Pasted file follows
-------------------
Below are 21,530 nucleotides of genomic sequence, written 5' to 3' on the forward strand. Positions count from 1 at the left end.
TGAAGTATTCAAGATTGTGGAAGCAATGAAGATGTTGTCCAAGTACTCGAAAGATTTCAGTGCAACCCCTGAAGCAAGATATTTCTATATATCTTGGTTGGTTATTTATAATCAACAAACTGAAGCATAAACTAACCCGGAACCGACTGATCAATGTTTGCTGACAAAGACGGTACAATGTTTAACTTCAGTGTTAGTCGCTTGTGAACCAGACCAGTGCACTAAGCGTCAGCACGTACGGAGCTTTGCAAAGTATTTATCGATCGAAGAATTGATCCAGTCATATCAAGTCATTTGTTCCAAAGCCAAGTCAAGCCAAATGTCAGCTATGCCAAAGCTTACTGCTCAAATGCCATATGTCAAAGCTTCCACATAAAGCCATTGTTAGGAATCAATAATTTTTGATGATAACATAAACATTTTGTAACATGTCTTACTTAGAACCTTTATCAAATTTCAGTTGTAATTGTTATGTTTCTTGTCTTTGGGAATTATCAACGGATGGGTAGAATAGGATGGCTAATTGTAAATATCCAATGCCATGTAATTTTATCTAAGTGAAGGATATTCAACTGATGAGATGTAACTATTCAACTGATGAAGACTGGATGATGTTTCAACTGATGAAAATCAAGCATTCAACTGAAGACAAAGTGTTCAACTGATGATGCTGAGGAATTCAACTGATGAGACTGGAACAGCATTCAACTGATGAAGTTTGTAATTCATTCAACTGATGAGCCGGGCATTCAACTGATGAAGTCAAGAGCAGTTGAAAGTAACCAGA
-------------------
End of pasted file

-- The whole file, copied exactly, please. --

Below are 21,530 nucleotides of genomic sequence, written 5' to 3' on the forward strand. Positions count from 1 at the left end.
TGAAGTATTCAAGATTGTGGAAGCAATGAAGATGTTGTCCAAGTACTCGAAAGATTTCAGTGCAACCCCTGAAGCAAGATATTTCTATATATCTTGGTTGGTTATTTATAATCAACAAACTGAAGCATAAACTAACCCGGAACCGACTGATCAATGTTTGCTGACAAAGACGGTACAATGTTTAACTTCAGTGTTAGTCGCTTGTGAACCAGACCAGTGCACTAAGCGTCAGCACGTACGGAGCTTTGCAAAGTATTTATCGATCGAAGAATTGATCCAGTCATATCAAGTCATTTGTTCCAAAGCCAAGTCAAGCCAAATGTCAGCTATGCCAAAGCTTACTGCTCAAATGCCATATGTCAAAGCTTCCACATAAAGCCATTGTTAGGAATCAATAATTTTTGATGATAACATAAACATTTTGTAACATGTCTTACTTAGAACCTTTATCAAATTTCAGTTGTAATTGTTATGTTTCTTGTCTTTGGGAATTATCAACGGATGGGTAGAATAGGATGGCTAATTGTAAATATCCAATGCCATGTAATTTTATCTAAGTGAAGGATATTCAACTGATGAGATGTAACTATTCAACTGATGAAGACTGGATGATGTTTCAACTGATGAAAATCAAGCATTCAACTGAAGACAAAGTGTTCAACTGATGATGCTGAGGAATTCAACTGATGAGACTGGAACAGCATTCAACTGATGAAGTTTGTAATTCATTCAACTGATGAGCCGGGCATTCAACTGATGAAGTCAAGAGCAGTTGAAAGTAACCAGA